Editor’s Note: The following is a guest blog post written by Alison Lee, a creative content writer, prolific editor, and proofreader.
Many families are eventually faced with the prospect of moving, which can be stressful for both adults and children alike, especially if the move is to another state, country, or continent. Children will likely need some extra attention from adults before and during the move, and this can be a balancing act for parents who are already consumed by a whirlwind of documents, transactions, and meetings with realtors.
The following five tips for parents can make the entire long distance moving process less burdensome, even for the smallest members of your family!
1.) Discuss the move
The most important way parents can prepare their children for the move is by talking about it. Try providing your children with as much information about the move as possible, and let them know about the move early on. Answer any questions they may have comprehensively and truthfully. Let children participate in planning by involving them in the process of finding a new house or a new school – it will help them feel a little more confident and less intimidated by the process. For long-distance moves, provide as much information as you can about the new city, state, and/or country. Use the Internet to explore the area in more detail.
2.) Allow children to say goodbye
Kids can be frightened at the thought of no longer see their friends and classmates. Help your child say goodbye to friends in a meaningful and positive way by hosting a goodbye party, either virtually or in-person depending on the circumstances. This may help children associate farewell with a holiday, not tragedy.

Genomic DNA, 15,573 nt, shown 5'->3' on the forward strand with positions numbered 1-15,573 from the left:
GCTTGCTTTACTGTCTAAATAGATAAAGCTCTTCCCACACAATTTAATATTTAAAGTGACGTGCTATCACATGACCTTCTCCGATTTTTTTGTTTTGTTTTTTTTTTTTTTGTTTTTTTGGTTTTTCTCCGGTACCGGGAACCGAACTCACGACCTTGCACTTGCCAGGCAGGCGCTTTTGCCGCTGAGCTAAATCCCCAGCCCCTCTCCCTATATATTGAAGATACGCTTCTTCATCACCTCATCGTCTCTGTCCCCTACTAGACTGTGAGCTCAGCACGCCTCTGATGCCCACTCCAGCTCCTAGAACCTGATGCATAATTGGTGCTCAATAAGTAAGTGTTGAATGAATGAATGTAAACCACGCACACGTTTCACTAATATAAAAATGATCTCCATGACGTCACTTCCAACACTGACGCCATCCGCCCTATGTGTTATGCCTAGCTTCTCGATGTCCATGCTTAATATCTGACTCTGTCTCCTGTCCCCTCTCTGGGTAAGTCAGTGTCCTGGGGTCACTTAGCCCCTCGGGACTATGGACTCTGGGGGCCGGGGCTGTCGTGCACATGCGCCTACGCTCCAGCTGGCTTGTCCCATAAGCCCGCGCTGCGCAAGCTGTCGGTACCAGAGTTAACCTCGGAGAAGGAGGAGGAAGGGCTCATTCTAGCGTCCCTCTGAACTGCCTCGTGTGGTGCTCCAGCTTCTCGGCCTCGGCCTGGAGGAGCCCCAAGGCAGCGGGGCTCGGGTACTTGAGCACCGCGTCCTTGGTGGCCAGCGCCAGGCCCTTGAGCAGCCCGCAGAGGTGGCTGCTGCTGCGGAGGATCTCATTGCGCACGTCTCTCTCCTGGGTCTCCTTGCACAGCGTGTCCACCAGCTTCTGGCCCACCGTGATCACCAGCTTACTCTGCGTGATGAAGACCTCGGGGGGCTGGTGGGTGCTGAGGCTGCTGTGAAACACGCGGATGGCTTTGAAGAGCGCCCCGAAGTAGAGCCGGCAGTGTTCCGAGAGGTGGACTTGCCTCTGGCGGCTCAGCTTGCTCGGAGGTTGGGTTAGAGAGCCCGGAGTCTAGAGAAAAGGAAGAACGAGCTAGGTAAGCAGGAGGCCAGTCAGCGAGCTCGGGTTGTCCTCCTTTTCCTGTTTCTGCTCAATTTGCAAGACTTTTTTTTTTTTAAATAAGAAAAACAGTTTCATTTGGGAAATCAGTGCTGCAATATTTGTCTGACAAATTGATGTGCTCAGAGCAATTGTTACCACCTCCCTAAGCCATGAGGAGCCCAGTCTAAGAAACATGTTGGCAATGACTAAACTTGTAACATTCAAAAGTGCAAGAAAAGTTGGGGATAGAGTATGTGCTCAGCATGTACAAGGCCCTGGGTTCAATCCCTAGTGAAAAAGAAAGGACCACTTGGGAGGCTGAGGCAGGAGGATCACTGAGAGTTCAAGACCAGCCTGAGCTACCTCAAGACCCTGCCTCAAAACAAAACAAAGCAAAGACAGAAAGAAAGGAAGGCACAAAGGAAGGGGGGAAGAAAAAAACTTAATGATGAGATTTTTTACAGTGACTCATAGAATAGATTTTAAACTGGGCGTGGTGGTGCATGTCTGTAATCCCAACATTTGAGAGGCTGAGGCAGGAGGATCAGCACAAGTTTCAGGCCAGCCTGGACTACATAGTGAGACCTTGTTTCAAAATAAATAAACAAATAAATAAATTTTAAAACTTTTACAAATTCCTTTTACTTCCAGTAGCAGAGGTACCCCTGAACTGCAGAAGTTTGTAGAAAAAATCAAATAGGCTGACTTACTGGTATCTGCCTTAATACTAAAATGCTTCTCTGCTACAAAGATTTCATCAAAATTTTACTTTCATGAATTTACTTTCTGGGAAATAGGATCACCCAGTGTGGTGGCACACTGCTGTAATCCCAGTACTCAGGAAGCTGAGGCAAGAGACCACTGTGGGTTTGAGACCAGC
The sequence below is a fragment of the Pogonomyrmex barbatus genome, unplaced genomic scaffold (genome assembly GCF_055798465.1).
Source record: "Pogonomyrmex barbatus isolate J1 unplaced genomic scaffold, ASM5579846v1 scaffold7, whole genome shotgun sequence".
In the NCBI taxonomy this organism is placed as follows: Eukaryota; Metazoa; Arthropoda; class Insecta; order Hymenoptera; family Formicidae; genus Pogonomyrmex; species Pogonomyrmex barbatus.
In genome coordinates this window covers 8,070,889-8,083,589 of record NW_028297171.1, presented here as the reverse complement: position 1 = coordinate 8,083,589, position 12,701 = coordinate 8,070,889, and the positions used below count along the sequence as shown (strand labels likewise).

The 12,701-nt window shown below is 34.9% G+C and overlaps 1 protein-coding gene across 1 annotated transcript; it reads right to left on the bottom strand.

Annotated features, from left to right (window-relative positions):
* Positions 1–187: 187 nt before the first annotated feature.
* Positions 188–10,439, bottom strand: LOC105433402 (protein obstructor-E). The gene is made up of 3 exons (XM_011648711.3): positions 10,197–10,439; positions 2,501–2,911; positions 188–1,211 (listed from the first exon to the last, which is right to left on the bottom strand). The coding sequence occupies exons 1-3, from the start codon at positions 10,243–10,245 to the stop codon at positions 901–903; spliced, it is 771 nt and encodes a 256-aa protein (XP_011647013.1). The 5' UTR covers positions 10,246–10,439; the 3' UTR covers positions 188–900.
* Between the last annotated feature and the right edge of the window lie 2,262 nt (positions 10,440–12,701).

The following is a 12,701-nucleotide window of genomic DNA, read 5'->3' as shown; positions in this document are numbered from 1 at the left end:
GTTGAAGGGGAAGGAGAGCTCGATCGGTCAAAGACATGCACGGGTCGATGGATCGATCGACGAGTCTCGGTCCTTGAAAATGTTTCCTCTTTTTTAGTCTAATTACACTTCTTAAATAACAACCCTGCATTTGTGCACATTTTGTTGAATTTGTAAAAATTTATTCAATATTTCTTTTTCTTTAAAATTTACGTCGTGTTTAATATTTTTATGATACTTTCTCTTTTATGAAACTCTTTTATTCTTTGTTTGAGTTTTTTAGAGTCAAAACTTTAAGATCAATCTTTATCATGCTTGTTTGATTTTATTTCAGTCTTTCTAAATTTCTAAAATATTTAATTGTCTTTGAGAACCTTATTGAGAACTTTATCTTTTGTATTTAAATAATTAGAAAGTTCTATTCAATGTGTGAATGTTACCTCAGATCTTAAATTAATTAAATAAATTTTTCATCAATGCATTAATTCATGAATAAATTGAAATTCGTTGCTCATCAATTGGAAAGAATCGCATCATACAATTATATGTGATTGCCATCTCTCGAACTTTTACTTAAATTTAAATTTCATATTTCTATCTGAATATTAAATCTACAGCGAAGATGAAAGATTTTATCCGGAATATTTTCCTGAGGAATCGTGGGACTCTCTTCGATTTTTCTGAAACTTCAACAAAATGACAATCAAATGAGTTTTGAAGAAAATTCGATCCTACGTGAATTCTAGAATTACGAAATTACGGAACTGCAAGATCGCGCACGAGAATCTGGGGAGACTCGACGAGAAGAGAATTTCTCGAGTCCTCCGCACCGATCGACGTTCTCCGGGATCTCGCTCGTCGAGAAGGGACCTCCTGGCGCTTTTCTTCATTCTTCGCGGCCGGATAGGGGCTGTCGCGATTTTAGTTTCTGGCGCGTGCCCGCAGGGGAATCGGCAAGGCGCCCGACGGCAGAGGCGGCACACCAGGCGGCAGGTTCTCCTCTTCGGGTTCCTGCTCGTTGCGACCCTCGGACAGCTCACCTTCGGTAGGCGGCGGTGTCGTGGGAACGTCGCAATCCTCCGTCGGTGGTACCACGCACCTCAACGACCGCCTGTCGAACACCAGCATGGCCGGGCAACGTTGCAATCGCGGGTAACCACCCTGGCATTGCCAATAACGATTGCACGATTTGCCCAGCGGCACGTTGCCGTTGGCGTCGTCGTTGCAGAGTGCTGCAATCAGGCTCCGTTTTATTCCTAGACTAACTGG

3.) Don’t sever their connections
Before donating or disposing of items during the packing process, ask your kids whether they want to keep them, as you might not know if they have certain items of special significance. You can also encourage your kids to keep interacting with their friends via Internet or include some of their closest friends into your holiday or weekend plans.
4.) Help out with school assignments
The challenge of moving can be an extra burden to children and can keep their focus away from their schoolwork. Anticipate this challenge and offer your help with school assignments when possible. You can lighten their load by helping them do research for a paper, giving a hand with a tricky assignment, or sharing helpful resources on writing essays. This is where a free educational database such as Subjecto can be of great help, by providing insight into various topics your child may struggle with. Your help will be much appreciated and will let your kids feel your support.
5.) Show your support with your time and attention
Intentional actions such as reading an extra bedtime story, whipping out the family’s favorite board game, cooking a meal your kids love, and setting aside extra time to chat will allow your children to express their thoughts and feelings about the move in a safe way. Make sure to validate their feelings and express your own. As a family, you should also plan to do something together right after the move. If you move over the weekend, take an extra day off from work on the following Monday to be with your family, walk around your new neighborhood, and explore your surroundings.
Moving is taxing on every member of the family, especially for children. It can cause feelings of uncertainty, anxiety, and estrangement in kids and teens. This is why it is essential for families to come together to help each other feel better.